The Rights and Wrongs of Taglines

Kenny Brechner -- February 28th, 2019

Most YA taglines are not so bad. Unfortunately so, since The Scarlet Pimpernell is right in observing that “there is nothing quite so bad as something which is not so bad.” Great books deserve great taglines and when they don’t have them it is a miss. Take the tagline for Sally Green’s The Smoke Thieves.

“Revenge. Romance.

Power. Money. Magic.

Which one are you fighting for?”

Personally it is none of the above. I’m fighting for a catchier tagline. There is a lot to be said, after all, for a memorable one. An example of a truly great one is Grave Mercy‘s “Why be a sheep when you can be the wolf?” I also commend Cinder‘s “Even in the future, the story begins with Once Upon a Time…” and The Beginning of Everything‘s great tagline, “Everyone Gets a Tragedy.” I love that. It’s both true and totally apropos to the book.

The other day I was struck by a different tagline issue, having encountered the following in Edelweiss.
The book comes out in May but what struck me was the deja vu I got from looking at its tagline, “Death was only the beginning.” I remembered a good book I’d encountered last year on the Indie’s Introduce panel …

I did a quick search and found that this was a well worn tagline.

This raised an issue for me. Should a tagline be book specific, or should one tagline be used for multiple titles? The same title is sometimes duplicated, of course, and I’m not suggesting that is a crime to re-use a tagline, but perhaps they should really be unique to a particular book. Some taglines would be impossible to re-use of course, like this one for Ember in the Ashes, “Laia is a slave. Elias is a soldier. Neither is free.” Good luck appropriating that one.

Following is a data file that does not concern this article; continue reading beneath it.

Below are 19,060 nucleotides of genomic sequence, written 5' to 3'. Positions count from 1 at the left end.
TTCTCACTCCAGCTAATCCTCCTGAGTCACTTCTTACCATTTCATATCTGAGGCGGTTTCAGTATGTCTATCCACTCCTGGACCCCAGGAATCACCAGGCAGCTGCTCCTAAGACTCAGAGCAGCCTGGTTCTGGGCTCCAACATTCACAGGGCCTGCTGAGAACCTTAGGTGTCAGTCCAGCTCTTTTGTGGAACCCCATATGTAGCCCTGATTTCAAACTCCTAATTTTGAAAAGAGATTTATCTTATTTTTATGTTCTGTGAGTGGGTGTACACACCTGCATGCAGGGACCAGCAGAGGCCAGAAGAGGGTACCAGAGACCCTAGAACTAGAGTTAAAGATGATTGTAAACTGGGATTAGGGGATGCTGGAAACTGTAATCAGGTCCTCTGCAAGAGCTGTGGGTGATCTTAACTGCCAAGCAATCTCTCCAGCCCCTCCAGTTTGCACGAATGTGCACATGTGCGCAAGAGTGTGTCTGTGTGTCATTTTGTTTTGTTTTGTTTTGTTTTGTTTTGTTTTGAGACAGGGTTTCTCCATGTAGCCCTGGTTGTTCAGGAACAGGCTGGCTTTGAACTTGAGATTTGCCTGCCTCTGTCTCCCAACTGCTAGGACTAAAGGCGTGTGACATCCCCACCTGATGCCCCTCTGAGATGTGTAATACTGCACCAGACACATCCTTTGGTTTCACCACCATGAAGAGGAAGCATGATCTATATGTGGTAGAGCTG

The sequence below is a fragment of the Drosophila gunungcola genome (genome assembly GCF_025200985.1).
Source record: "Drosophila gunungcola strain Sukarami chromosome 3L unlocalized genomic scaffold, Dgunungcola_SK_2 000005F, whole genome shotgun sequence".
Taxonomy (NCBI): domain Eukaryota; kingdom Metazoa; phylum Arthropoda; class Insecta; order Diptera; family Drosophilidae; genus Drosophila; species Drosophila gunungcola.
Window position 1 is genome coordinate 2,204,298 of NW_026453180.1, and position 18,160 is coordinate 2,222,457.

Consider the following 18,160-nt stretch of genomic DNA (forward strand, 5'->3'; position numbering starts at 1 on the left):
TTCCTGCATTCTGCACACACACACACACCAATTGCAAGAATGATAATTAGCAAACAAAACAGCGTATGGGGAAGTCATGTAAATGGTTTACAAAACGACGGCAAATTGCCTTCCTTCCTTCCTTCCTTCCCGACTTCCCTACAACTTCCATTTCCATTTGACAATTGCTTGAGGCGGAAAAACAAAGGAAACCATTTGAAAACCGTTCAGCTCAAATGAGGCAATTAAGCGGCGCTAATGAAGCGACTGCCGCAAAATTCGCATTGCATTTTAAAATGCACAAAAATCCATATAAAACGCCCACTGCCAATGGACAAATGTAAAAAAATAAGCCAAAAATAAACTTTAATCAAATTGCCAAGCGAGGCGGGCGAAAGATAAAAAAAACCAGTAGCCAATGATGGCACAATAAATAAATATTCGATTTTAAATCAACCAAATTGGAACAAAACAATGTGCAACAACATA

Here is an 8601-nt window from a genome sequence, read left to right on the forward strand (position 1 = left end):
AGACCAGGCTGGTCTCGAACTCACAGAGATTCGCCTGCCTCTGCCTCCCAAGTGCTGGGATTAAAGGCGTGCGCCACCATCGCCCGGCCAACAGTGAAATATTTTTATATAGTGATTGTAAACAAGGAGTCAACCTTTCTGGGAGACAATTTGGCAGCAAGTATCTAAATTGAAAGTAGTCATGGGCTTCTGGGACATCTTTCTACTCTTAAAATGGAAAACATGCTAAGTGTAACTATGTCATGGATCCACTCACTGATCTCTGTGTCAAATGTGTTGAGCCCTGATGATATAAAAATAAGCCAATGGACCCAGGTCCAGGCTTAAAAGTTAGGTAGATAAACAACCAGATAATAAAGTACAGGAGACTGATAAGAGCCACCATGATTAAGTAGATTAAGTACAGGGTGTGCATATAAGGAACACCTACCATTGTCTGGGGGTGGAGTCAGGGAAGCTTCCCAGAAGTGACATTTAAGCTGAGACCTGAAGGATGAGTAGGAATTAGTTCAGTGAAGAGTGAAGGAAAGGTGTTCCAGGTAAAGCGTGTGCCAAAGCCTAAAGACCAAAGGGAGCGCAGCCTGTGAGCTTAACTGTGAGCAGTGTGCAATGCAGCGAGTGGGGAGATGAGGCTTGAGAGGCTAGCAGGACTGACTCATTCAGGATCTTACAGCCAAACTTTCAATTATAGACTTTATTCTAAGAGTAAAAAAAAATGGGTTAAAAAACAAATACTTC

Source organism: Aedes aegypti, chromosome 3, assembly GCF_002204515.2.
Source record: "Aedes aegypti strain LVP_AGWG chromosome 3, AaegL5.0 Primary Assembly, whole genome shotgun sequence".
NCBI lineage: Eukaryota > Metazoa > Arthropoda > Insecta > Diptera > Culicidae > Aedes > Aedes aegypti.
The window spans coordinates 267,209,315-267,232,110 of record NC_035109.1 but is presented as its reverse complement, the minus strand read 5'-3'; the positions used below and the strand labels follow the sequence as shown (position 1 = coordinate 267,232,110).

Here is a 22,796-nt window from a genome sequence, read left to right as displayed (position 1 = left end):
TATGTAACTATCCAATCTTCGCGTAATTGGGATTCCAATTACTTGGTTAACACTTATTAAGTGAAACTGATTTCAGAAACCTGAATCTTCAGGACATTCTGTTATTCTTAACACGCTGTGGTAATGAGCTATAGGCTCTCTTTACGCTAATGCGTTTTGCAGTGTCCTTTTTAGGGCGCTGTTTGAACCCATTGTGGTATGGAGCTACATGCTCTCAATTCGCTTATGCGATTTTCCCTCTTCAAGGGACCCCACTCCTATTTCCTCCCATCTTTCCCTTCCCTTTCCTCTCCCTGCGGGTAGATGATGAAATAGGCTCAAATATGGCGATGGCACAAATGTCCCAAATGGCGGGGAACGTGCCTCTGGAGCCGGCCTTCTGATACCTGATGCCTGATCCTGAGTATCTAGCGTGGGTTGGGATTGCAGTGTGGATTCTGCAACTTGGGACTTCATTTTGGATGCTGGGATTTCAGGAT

Does it come down to applicability? Take the great tagline of Across the Universe: “What does it take to survive aboard a spaceship fueled by lies?” It is not broadly applicable but, as BookRiot rightly pointed out, there are certainly other space opera sci-fi fantasies it could work for. At the same time it is such a distinctive phrase that it would be plagiarism to appropriate it ,I think. “Death is only the beginning” and Revenge. Romance. Power. Money. Magic. Which one are you fighting for?” are a lot more applicable, and also a good deal more nebulous than the tagline from Across the Universe, for example. Does it come down to the relative ease in which a tagline can be re-used or is it just a bad practice all around?* I do think it’s a bad practice but I’d love to hear your take on it. Also, if you have a stand out favorite tagline please share it in the comments!

*It should be noted that the re-use of taglines is probably prone to parallel evolution, meaning any given case might be done without knowledge that the same tagline has been used before.

2 thoughts on “The Rights and Wrongs of Taglines

Leave a Reply

Your email address will not be published. Required fields are marked *